But in recent weeks, the same discomfort that many Americans Jews feel about the current Israeli government, and in particular its continued occupation of the West Bank, have been reflected in some of the tours. An American anti-occupation group, called IfNotNow, has organized walkouts by a few Birthright participants, hoping the resultant publicity will inspire other young tourists to make the same gesture, and pressure American Jews to reassess its support for Israeli policies.
In June, that led to a chaotic scene on one of the tour buses. Bethany Zaiman of Washington stood up and announced that she and four others would leave the bus to "learn about the occupation from the perspective of Palestinians," and would visit the West Bank.
The Israeli tour guide interrupted her several times, and — as seen on a video that was shown on Facebook on June 28 — erupted as the group was leaving.
"No Palestinian is going to send me away from here!" the guide said.
Moments later, a male Birthright participant wearing a white T-shirt and holding what appears to be an American flag, pointed at Zaiman and said: "Guess what's going to happen. You're going to get killed, you're going to get raped."
“There is a tremendous fear about speaking honestly and openly about these Israeli, about Palestinians struggles, about these complexities, because you could lose your job.”
IfNotNow helped stage another walk-off on video a few weeks later. The second group left a Birthright tour and visited a Palestinian family in danger of being evicted from their home in eastern Jerusalem, which was occupied along with the rest of the West Bank in 1967 after the Six-Day War with Israel's Arab neighbors.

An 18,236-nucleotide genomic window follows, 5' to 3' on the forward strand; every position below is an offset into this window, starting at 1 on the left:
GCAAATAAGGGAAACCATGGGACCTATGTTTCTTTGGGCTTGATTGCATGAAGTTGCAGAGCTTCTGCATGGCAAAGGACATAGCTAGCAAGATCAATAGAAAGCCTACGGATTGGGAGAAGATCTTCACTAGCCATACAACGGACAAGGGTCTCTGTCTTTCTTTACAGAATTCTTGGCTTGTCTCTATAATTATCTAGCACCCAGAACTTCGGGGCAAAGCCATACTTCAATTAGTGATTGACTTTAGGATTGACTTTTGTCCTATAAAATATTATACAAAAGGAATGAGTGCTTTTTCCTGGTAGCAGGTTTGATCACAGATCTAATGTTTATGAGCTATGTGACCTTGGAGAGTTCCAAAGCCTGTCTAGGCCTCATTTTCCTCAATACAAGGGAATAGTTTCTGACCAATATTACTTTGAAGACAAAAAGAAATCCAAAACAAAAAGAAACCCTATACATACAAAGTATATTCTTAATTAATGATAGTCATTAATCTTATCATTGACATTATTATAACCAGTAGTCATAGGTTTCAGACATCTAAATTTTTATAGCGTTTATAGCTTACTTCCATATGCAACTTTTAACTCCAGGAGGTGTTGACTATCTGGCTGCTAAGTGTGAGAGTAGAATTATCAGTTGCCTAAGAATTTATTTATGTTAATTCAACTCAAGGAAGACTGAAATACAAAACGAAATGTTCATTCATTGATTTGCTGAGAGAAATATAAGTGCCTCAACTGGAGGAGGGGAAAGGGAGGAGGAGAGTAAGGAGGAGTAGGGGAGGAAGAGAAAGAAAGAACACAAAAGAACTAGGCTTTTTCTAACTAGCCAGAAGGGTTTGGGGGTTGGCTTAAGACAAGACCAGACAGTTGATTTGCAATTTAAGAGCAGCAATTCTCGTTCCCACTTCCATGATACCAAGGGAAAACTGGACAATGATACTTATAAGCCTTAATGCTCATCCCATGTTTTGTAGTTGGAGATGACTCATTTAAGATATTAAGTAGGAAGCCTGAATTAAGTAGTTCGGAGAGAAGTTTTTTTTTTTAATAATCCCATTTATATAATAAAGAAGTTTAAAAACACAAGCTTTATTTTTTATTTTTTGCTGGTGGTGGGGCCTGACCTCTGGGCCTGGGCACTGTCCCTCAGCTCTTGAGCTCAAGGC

Though only a few participants have engaged in walk-offs, the protests have been widely shared on social media and have helped shine a light on the growing disillusionment with Israel that many young American Jews feel.
Dubbed radical, anti-Israel and anti-Semitic by some critics, members of IfNotNow say they are tapping into anger at established U.S. Jewish institutions such as Birthright, which they say have hidden the reality of Israel's occupation of Palestinian territories, and acted as apologists for a government that has increasingly moved to the hard right. (The group takes its name from a well-known saying of the ancient Rabbi Hillel: "If not now, when?")
Birthright is "so afraid of the occupation that they're trying to hide it" from young American Jews, said IfNotNow member Clare Jordan, who was one of a group of activists who came up with the #NotJustAFreeTrip campaign.
Meanwhile, Zaiman, who had started getting involved with IfNotNow just before taking the trip to Israel, told NBC News that all her "requests to meet Palestinians were ignored" by Birthright.
A spokesman for Birthright Israel denied the organization had a political agenda.
LIFE ON THE EDGE
"All participants attend a geopolitics module where the complex issues of the Middle East are addressed without endorsing any specific agendas, opinions or beliefs," he said.
Birthright, which ran 24,650 trips for young Jewish adults from North America this summer, is funded in part by the Israeli government and also by wealthy American donors, including its founders, billionaire philanthropists Charles Bronfman and Michael Steinhardt. Earlier this year, Republican mega-donor Sheldon Adelson, a billionaire casino owner, gave Birthright $70 million.
The organization "provides the gift of a free education experience to Israel for Jews worldwide between the ages of 18 and 32 so they can explore their Jewish identities, strengthen their connections to Israel and experience its diverse society," said the spokesman, who asked not to be identified.